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by Alex Brown Director of Operations A2L Consulting I read an article today that can be applied to our industry so well that I thought I should apply its lessons. The article was written by Eddie Shleyner and is titled: How to Defeat Your Most Dangerous Writing Habit: 7 Ways to Lift 'The Curse of Knowledge' The article highlights the concept of being cursed due to knowing too much. The issue refers to someone who has studied a subject so thoroughly that it becomes difficult to explain it to people who don’t know as much about the subject. As an example, he discusses the book, Made to Stick, where the Heath brothers provide an example: “Think of a lawyer who can’t give you a straight, comprehensible answer to a legal question. His vast knowledge and experience renders him unable to fathom how little you know. So when he talks to you, he talks in abstractions that you can’t follow. And we’re all like the lawyer in our own domain of expertise.” Cognitive bias is what we are talking about. Shleyner notes that this is particularly dangerous to writers, since in conversation, a listener can ask questions to clarify the issue. But litigators, when giving an opening or closing statement, are in the same boat as writers since they are unable to ask or receive questions from their audience. So, how can you defeat this curse? Ironically, more knowledge is the answer. The more you know about the curse, the less likely you will succumb to it and the more persuasive you will be. Let’s take a look at his seven best practices to combating this curse and apply them to our industry. 1. Know your audience’s base subject knowledge. Jury Research. Focus Groups, Mock Exercises. Basically, you need to know your audience. Not only to know how they think, but why, what, who, where and the often forgotten wow. Learn how they think, learn the history to know why they think this way, but most importantly, figure out how to say it in a way that will wow them and be remembered. Like It or Not: Likability Counts for Credibility in the Courtroom 5 Reasons Why Jury Consulting Is Very Important Group Psychology, Voir Dire, Jury Selection and Jury Deliberations

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By Laurie R. Kuslansky, Ph.D. Managing Director, Jury & Trial Consulting A2L Consulting  It’s often said that the door to winning your case closes in your opening statement. Unless you are able to grab your audience, the jury, then and there, you may never be able to do so. So how do you maximize your chances of grabbing the attention of the jury at the time that it matters most? One way is through the use of mock trials. How? Mock trials can help you avoid losing jurors from the start, help you set the stage properly, and help mock jurors begin to use their selective attention in your favor in the following ways: Confusion. Mock trials readily reveal helpful and harmful sources of confusion.  Usually, but not always, simplicity is your friend. Either way, you will need to know how to make your points clearly during your opening. You can also determine whether your points needs graphics support from the start, how best to word them, and the context needed to place them properly in opening. Resistance. In addition to confusion as a barrier to accepting certain points in your case, jurors may bring other sources of resistance, such as personal experience, common sense, emotions, negative beliefs and the like. Unless you know what these are, you can’t get past them, no matter how hard you try. However, you can clear the way for jurors to be willing to listen to you by addressing these issues early in your opening, as by saying what the case is not about, or showing them that you are aware of their potential negativity and how you plan to overcome it. Otherwise, they will shut you out and shut down, right from the start. Cognitive Overload. You may have a lot to say, but jurors are limited in what they can hear, remember and use.  A mock trial will help identify where those two worlds optimally meet – the right amount of information needed to prove your case at the level the jury needs to find in your favor. Opening helps jurors map out what to expect and can show them that you will do as much as needed to provide them with proof, but you won’t scare them off by threatening them with too much information.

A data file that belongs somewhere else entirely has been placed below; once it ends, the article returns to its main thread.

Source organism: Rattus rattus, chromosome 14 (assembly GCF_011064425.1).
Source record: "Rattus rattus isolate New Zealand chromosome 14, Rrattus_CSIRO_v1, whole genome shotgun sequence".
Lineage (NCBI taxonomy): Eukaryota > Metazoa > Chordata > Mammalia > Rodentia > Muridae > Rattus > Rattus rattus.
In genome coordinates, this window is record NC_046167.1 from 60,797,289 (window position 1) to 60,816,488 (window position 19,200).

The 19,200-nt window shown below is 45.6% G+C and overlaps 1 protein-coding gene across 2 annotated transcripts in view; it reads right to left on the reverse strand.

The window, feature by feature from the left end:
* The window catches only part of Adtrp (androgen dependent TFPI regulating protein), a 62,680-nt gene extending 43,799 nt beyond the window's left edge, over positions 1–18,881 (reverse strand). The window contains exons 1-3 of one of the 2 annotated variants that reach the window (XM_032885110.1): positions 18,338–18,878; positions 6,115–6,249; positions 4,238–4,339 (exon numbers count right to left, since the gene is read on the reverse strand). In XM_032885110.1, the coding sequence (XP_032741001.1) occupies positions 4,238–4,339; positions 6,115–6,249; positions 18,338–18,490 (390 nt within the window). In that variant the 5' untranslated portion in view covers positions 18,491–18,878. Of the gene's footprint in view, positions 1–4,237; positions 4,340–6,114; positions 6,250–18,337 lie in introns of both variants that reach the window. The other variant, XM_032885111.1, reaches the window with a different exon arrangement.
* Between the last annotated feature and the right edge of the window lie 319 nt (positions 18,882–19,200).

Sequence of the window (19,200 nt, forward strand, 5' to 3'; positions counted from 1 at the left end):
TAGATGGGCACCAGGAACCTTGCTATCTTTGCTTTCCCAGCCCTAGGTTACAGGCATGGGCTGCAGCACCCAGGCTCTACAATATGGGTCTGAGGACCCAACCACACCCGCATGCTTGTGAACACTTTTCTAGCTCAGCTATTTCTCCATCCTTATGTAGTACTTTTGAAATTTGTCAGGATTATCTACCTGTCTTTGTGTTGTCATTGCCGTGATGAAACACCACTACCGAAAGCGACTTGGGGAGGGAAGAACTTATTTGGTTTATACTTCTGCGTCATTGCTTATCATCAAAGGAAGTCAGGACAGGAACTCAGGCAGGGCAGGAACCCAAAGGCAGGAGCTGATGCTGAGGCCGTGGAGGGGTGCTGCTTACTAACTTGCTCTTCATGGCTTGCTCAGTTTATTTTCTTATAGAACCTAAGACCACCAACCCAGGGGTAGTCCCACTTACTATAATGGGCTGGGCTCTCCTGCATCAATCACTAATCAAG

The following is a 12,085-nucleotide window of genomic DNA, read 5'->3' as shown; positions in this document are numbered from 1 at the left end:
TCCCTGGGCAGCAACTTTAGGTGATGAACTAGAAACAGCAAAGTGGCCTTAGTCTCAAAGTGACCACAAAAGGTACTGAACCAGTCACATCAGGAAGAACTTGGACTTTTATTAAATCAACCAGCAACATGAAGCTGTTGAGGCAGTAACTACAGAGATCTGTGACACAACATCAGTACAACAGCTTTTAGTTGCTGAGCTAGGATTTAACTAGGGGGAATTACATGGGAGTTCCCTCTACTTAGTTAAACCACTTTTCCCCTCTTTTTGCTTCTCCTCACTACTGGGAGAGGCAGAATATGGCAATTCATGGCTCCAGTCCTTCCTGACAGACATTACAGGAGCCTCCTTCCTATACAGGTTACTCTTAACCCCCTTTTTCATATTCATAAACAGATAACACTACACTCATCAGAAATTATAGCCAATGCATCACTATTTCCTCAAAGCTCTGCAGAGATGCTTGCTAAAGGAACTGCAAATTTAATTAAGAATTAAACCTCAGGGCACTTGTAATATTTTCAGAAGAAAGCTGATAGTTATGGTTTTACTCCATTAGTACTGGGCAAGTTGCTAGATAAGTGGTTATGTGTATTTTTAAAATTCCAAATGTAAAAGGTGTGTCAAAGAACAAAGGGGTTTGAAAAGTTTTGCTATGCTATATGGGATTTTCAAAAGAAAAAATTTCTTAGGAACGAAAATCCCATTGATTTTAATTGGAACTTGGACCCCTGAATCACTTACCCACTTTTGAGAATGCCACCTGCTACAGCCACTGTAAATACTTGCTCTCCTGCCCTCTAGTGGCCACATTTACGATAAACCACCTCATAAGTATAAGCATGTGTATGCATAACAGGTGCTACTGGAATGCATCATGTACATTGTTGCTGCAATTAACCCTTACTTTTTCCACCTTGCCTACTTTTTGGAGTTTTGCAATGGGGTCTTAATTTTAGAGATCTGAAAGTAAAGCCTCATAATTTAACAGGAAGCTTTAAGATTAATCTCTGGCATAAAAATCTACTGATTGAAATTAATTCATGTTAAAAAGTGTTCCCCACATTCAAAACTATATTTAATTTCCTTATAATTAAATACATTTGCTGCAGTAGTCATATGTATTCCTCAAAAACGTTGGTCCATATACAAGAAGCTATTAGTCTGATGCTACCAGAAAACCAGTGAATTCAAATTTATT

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  by Ryan H. Flax, Esq. (Former) Managing Director, Litigation Consulting A2L Consulting In our two previous posts, we discussed two important roles that an opening statement can play: making you and your client appealing to the jurors, and telling a convincing story. Here are two other key functions for an opening statement.

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by Elise Jefferson, MA A2L Consulting An intriguing and complex aspect of civil litigation is the use of damage awards as a means of achieving justice. This remains an inexact science; no one can predict the amount of money that a jury is going to award the plaintiff if liability is found. However, a good deal that is worth knowing has been learned about what goes into that decision. For example, studies have examined damage awards when jurors are asked to award a specific amount, as well as how jurors’ perceptions of the plaintiff’s motives for suing can affect damage awards. Although it can be difficult to predict how much money a jury may award, it is still important to consider the various theories that attempt to explain what influences jurors when determining damages. Following are four theories that reflect the current state of the art.

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by Laurie R. Kuslansky, Ph.D. Jury Consultant

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By Laurie R. Kuslansky, Ph.D. Jury Consultant

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